Prof. Jayanth R. Varma's Financial Markets Blog

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Prof. Jayanth R. Varma's Financial Markets Blog, A Blog on Financial Markets and Their Regulation

© Prof. Jayanth R. Varma
jrvarma@iima.ac.in

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Mon, 14 Jan 2008

Moody's archaeology is quite unconvincing

Last week, Moody’s published a report on the global credit crisis (Archaeology of the Crisis) that I found totally unconvincing. To begin with, the word “archaeology” in relation to such a recent event is perplexing, but that is a minor issue.

My most serious disagreement is with the section in the report on “Reduced risk traceability in the financial innovation process”. Moody’s argue:

Rating agencies were supposed to bridge some of the information asymmetries, but this proved to be some-what unrealistic when the incentive structure of (sub-prime) loan originators, subprime loan borrowers, and market intermediaries also shifted in favour of less information.

... The problem in the case of extreme complexity of inter-connecting financial systems is that it is hard to see how the level of information could reach levels adequate to enable reasonable risk management standards.

Risk traceability has declined, probably forever. It is extremely unlikely that in today’s markets we will ever know on a timely basis where every risk lies.

This leads to two conclusions. First, more capital buffers will be needed or required by counterparties and regulators. Second, not just more but more intelligible information is needed ...

Moody’ is trying to argue that rating agencies failed because the task that they were asked to do was impossible. The first problem with this argument is that they should have thought about this before they accepted the rating assignment and collected their fees. The second problem is that the solution of greater capital buffers (higher attachment points for various rated tranches) was available to the rating agencies all along, but they chose not to go this route.

The third problem with Moody’ argument is that it is becoming increasingly clear that the credit crisis that we are seeing today has nothing to do with financial innovation but is more like the familiar credit and banking crises of the past. For example, it is quite similar to the Japanese banking crisis of the 1990s which also had its origins in a property market collapse.

In August of 2007, it was possible to argue that the credit crisis was somehow related to the difficulty of valuing complex financial instruments like CDOs. One might have thought that credit correlations (which are difficult to estimate) might have been underestimated but there was no problem with the core credit assessment. However, the fall in prices of sub prime linked instruments has been so steep and persistent that it is now clear that the issue is not about correlations but about the value of the underlying credit. A good deal of this underlying value depends on macroeconomic variables like housing prices and GDP growth where there is little if any information asymmetry.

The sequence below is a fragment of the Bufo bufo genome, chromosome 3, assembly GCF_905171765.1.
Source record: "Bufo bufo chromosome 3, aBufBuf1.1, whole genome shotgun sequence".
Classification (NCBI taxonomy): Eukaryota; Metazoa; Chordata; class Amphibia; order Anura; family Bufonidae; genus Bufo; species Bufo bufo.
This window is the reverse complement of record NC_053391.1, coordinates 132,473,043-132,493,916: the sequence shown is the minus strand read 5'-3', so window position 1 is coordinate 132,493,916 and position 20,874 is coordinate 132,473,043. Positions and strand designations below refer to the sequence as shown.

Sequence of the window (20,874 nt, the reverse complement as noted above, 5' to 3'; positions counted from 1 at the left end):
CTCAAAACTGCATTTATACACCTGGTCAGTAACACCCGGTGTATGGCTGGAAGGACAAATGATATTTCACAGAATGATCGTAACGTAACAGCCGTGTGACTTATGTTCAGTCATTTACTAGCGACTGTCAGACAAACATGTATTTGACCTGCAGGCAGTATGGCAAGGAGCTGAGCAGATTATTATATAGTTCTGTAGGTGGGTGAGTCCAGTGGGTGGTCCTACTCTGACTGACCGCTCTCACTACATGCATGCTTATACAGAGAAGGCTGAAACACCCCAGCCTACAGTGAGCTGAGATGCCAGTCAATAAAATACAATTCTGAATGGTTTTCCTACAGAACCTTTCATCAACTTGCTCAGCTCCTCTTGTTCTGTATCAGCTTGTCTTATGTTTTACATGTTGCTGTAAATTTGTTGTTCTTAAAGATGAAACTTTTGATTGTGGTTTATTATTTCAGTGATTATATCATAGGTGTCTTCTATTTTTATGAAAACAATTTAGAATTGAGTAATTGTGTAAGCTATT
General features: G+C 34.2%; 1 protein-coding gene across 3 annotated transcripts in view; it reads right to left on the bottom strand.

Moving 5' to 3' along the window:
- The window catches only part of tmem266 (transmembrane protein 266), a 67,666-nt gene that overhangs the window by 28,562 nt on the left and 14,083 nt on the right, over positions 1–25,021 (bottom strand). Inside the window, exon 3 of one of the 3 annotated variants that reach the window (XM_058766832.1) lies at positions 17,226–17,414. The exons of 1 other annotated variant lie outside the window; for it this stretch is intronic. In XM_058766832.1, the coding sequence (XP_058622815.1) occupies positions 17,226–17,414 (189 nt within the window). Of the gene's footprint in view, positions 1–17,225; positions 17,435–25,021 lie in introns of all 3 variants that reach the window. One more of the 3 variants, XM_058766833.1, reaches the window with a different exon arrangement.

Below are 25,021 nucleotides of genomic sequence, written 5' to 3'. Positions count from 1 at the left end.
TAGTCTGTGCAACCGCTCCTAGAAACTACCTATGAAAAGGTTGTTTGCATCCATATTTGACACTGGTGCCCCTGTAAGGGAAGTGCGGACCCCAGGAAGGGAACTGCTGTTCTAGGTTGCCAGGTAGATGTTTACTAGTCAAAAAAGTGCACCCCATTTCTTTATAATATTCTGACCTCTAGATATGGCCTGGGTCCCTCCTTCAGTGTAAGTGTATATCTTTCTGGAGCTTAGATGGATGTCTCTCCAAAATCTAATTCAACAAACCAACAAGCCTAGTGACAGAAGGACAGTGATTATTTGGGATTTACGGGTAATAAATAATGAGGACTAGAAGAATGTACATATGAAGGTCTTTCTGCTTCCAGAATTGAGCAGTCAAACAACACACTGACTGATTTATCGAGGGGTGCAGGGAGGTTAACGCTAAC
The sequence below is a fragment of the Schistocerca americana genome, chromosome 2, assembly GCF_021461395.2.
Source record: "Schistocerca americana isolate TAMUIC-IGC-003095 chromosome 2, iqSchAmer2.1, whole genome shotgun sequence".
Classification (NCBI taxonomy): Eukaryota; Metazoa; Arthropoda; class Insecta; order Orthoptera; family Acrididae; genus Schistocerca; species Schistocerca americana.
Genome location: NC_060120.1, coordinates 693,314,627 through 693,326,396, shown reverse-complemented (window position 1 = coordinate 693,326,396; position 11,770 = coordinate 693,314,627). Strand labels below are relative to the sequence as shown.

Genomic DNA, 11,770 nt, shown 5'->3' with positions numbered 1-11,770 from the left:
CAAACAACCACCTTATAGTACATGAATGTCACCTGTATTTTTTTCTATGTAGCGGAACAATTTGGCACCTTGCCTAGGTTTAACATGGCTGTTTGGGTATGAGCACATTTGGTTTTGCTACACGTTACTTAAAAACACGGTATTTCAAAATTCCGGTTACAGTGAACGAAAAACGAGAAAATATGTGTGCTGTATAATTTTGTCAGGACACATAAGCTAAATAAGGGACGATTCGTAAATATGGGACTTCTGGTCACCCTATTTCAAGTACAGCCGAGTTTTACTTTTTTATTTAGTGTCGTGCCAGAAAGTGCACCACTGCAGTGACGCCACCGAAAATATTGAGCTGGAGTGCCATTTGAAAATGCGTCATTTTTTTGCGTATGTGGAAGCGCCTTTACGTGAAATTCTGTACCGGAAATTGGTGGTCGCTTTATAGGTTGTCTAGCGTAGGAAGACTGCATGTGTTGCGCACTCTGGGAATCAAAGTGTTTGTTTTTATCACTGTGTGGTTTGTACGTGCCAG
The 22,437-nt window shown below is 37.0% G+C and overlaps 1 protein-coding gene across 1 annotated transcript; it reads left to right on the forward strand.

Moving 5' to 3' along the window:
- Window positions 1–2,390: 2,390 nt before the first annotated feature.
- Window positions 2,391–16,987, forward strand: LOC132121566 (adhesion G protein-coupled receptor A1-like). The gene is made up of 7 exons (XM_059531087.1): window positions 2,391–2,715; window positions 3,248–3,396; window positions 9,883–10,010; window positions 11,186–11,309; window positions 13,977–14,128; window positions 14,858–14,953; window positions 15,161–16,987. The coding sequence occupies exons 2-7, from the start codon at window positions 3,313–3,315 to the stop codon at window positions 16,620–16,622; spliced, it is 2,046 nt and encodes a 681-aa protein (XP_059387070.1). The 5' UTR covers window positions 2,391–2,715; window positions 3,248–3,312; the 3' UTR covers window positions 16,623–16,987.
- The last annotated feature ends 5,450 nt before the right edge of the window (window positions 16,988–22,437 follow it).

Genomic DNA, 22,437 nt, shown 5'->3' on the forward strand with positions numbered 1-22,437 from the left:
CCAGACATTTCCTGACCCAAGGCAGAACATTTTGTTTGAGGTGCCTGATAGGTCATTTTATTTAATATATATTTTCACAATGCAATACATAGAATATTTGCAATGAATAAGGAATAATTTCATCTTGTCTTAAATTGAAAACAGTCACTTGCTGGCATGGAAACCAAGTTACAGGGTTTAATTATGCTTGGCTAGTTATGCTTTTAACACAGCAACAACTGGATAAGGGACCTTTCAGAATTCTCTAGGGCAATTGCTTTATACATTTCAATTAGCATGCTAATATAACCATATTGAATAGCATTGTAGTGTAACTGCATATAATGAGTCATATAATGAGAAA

Today, the rating agencies can really take one of only two positions. Either they can admit that they made a grave error in estimating credit risk in a whole large class of credits without any significant attenuating circumstances. Or they can argue that the markets have got it all wrong and the credit quality of sub prime and alt-A housing loans is not as bad as the market thinks. With every passing week of new data coming in from the US, the second position looks increasingly untenable.

In 2001, when the rating agencies were severely criticized for their failures in relation to Enron, I argued that the most that one could accuse them of was some degree of complacence. I wrote: “Any criticism about the rating agencies must keep in mind that the agencies gave Enron a rating that reflected a high level of risk.” Moreover, there were significant information asymmetries between the rating agencies and Enron. The asymmetries in sub prime lending were much lower and the rating agencies had the law of large numbers on their side. I think therefore that a mea culpa would be more appropriate than the kind of archaeological sophistry that Moody’s has dished out to us.

Posted at 16:23 on Mon, 14 Jan 2008     View/Post Comments (0)     permanent link